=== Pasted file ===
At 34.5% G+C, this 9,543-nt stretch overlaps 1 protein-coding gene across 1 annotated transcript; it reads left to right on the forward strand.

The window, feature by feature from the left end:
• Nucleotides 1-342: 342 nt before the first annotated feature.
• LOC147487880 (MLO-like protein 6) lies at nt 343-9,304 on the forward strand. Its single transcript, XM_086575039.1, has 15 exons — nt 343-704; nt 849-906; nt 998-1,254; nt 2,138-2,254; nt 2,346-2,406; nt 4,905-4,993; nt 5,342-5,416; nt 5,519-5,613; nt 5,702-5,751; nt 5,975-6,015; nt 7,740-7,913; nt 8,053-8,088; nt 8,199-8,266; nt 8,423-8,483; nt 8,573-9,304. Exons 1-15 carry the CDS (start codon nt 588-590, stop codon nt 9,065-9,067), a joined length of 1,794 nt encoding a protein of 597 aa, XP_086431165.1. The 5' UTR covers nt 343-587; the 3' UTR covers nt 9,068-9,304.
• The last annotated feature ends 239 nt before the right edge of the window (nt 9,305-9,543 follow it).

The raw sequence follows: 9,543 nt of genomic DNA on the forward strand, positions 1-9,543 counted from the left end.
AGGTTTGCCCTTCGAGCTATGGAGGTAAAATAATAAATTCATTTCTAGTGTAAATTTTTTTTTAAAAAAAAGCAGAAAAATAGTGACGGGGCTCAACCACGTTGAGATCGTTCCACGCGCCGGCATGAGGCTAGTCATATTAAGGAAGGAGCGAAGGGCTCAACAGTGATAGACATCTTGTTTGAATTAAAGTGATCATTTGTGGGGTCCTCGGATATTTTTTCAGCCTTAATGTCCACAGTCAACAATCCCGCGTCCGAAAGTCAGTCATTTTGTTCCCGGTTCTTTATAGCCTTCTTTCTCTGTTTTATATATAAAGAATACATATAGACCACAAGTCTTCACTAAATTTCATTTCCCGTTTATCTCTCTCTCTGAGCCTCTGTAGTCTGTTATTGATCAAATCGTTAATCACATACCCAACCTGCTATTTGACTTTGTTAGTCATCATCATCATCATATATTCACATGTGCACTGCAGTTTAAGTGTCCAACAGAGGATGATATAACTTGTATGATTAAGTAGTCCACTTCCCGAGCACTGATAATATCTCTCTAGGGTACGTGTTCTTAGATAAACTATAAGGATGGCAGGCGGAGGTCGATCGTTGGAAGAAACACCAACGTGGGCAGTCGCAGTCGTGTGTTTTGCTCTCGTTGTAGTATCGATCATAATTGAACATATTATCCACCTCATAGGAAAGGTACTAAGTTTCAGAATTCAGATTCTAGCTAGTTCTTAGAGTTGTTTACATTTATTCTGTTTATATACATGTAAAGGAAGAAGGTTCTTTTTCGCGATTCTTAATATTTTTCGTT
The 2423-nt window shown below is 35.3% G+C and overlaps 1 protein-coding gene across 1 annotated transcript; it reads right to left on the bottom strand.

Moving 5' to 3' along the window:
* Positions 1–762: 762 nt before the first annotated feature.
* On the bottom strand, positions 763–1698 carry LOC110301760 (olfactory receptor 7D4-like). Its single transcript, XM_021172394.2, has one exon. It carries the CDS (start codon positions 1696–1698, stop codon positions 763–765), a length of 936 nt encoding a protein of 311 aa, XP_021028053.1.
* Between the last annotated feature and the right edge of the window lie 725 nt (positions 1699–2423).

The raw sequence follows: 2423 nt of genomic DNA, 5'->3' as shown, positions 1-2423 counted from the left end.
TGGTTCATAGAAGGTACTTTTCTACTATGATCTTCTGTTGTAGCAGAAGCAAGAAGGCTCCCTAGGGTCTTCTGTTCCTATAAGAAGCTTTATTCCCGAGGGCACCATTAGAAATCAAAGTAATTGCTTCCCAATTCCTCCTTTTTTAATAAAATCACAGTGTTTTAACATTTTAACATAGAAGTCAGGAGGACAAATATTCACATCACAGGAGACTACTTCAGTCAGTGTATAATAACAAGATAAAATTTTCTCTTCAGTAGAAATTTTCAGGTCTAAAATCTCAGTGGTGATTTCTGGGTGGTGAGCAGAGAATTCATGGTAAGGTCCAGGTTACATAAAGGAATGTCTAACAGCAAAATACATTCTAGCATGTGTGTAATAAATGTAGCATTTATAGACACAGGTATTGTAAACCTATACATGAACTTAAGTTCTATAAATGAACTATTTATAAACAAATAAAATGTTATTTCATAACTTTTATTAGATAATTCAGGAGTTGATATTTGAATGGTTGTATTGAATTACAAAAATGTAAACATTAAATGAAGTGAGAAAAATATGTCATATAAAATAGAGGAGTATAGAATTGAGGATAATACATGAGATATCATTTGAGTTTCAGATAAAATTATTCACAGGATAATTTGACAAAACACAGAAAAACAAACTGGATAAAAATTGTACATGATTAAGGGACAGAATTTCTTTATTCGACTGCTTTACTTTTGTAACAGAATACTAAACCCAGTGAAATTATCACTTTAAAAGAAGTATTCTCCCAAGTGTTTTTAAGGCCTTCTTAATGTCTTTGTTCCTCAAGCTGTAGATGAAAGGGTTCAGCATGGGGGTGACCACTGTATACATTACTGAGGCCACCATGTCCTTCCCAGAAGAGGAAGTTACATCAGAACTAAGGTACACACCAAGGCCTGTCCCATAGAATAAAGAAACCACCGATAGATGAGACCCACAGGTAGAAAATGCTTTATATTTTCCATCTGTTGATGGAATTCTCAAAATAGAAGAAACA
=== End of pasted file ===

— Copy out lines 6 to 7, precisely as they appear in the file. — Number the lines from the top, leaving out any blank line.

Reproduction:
The raw sequence follows: 9,543 nt of genomic DNA on the forward strand, positions 1-9,543 counted from the left end.
AGGTTTGCCCTTCGAGCTATGGAGGTAAAATAATAAATTCATTTCTAGTGTAAATTTTTTTTTAAAAAAAAGCAGAAAAATAGTGACGGGGCTCAACCACGTTGAGATCGTTCCACGCGCCGGCATGAGGCTAGTCATATTAAGGAAGGAGCGAAGGGCTCAACAGTGATAGACATCTTGTTTGAATTAAAGTGATCATTTGTGGGGTCCTCGGATATTTTTTCAGCCTTAATGTCCACAGTCAACAATCCCGCGTCCGAAAGTCAGTCATTTTGTTCCCGGTTCTTTATAGCCTTCTTTCTCTGTTTTATATATAAAGAATACATATAGACCACAAGTCTTCACTAAATTTCATTTCCCGTTTATCTCTCTCTCTGAGCCTCTGTAGTCTGTTATTGATCAAATCGTTAATCACATACCCAACCTGCTATTTGACTTTGTTAGTCATCATCATCATCATATATTCACATGTGCACTGCAGTTTAAGTGTCCAACAGAGGATGATATAACTTGTATGATTAAGTAGTCCACTTCCCGAGCACTGATAATATCTCTCTAGGGTACGTGTTCTTAGATAAACTATAAGGATGGCAGGCGGAGGTCGATCGTTGGAAGAAACACCAACGTGGGCAGTCGCAGTCGTGTGTTTTGCTCTCGTTGTAGTATCGATCATAATTGAACATATTATCCACCTCATAGGAAAGGTACTAAGTTTCAGAATTCAGATTCTAGCTAGTTCTTAGAGTTGTTTACATTTATTCTGTTTATATACATGTAAAGGAAGAAGGTTCTTTTTCGCGATTCTTAATATTTTTCGTT